For now, though, here’s to old dreams, new adventures, and 112,385 words of blog posts.

An Update on Job Hunting

Okay, world. I said I’d talk about the job situation eventually, and now feels like an especially appropriate time to post my thoughts on this given that I have spent the last few days spiralling into the depths of despair. (Not really, but I’ll use any excuse to quote Anne of Green Gables.)

The past few months have been a struggle. Since finishing my PhD, I’ve scrambled to finish papers while I still have library access, have been teaching my class (I’m lucky that my students are all great), have done some research support/translation work, and have been applying for a boatload of academic jobs, mostly in the UK. Some jobs reject me straight-out because I don’t have UK citizenship. This sucks, but I get it. Others send rejection emails a few weeks/months later. Cool. Others don’t send anything at all. Did my application even go through? I guess we’ll never know.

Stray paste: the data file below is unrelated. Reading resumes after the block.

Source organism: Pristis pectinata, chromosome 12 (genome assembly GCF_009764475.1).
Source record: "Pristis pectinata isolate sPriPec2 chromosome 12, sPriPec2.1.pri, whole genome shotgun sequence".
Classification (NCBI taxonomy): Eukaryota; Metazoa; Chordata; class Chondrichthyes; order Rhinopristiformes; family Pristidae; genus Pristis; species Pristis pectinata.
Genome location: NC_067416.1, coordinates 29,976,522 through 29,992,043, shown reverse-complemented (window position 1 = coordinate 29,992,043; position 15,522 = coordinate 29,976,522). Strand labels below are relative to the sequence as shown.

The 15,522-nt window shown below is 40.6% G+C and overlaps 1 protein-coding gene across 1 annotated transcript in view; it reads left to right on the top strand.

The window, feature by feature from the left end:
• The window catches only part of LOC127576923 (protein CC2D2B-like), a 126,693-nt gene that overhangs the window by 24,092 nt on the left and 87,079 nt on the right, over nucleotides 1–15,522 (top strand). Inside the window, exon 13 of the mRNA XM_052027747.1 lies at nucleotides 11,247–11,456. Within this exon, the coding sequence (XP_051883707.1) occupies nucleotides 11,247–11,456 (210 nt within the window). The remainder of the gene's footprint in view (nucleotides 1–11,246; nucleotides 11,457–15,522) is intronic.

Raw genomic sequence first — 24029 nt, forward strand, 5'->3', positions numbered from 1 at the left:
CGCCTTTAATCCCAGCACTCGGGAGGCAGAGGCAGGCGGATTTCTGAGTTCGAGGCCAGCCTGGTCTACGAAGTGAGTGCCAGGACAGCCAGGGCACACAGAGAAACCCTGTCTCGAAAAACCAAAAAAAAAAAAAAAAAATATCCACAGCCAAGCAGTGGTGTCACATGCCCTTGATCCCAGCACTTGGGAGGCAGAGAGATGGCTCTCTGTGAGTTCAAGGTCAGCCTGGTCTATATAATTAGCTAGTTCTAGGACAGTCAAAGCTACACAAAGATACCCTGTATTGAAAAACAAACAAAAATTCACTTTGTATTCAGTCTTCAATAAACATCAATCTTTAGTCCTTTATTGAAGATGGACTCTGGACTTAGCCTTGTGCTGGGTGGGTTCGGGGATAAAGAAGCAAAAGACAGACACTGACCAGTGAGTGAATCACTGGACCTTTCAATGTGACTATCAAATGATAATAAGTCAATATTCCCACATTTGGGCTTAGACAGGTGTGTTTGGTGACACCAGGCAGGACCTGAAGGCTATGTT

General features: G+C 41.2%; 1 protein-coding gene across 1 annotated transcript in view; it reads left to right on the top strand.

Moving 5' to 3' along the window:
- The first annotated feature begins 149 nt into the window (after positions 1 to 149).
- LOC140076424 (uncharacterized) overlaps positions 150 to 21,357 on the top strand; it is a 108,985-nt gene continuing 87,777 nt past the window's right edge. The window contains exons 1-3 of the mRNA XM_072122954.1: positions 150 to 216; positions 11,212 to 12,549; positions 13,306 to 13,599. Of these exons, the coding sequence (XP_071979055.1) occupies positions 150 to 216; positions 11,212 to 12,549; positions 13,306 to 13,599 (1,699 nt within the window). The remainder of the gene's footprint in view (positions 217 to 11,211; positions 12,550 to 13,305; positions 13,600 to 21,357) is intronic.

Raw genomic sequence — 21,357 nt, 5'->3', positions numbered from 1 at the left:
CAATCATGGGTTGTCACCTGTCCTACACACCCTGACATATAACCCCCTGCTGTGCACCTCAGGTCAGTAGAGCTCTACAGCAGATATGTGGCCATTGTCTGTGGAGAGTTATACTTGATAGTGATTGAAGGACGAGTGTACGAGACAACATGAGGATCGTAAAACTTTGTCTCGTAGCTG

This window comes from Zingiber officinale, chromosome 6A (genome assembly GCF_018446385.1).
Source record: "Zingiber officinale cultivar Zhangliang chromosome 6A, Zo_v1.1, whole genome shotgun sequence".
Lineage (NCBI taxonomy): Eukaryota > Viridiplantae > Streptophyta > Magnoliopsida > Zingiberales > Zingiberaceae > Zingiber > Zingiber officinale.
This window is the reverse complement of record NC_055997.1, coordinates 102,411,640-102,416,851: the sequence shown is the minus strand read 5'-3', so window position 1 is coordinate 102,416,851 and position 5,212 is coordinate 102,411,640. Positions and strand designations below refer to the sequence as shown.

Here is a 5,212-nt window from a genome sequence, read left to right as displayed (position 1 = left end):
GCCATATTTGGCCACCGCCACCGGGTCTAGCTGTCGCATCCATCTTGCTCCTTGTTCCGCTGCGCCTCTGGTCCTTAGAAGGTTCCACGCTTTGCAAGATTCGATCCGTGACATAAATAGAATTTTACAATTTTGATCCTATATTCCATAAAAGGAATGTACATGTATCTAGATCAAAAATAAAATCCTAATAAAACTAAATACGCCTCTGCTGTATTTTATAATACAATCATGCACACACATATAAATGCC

And then there are the interviews. I’m good in interviews. Heck, I even enjoy them. One interview I did was hilariously bad (saving that story for my memoirs), but I have absolutely nailed the others. I know that I have nailed them because the feedback I get in my rejection always assures me in no uncertain terms how ‘very appointable’ I was. I’ve since learned that I lost one of those jobs because they didn’t wanna sponsor my visa. Other times, someone else has had more subject expertise. Other times, eh. No idea.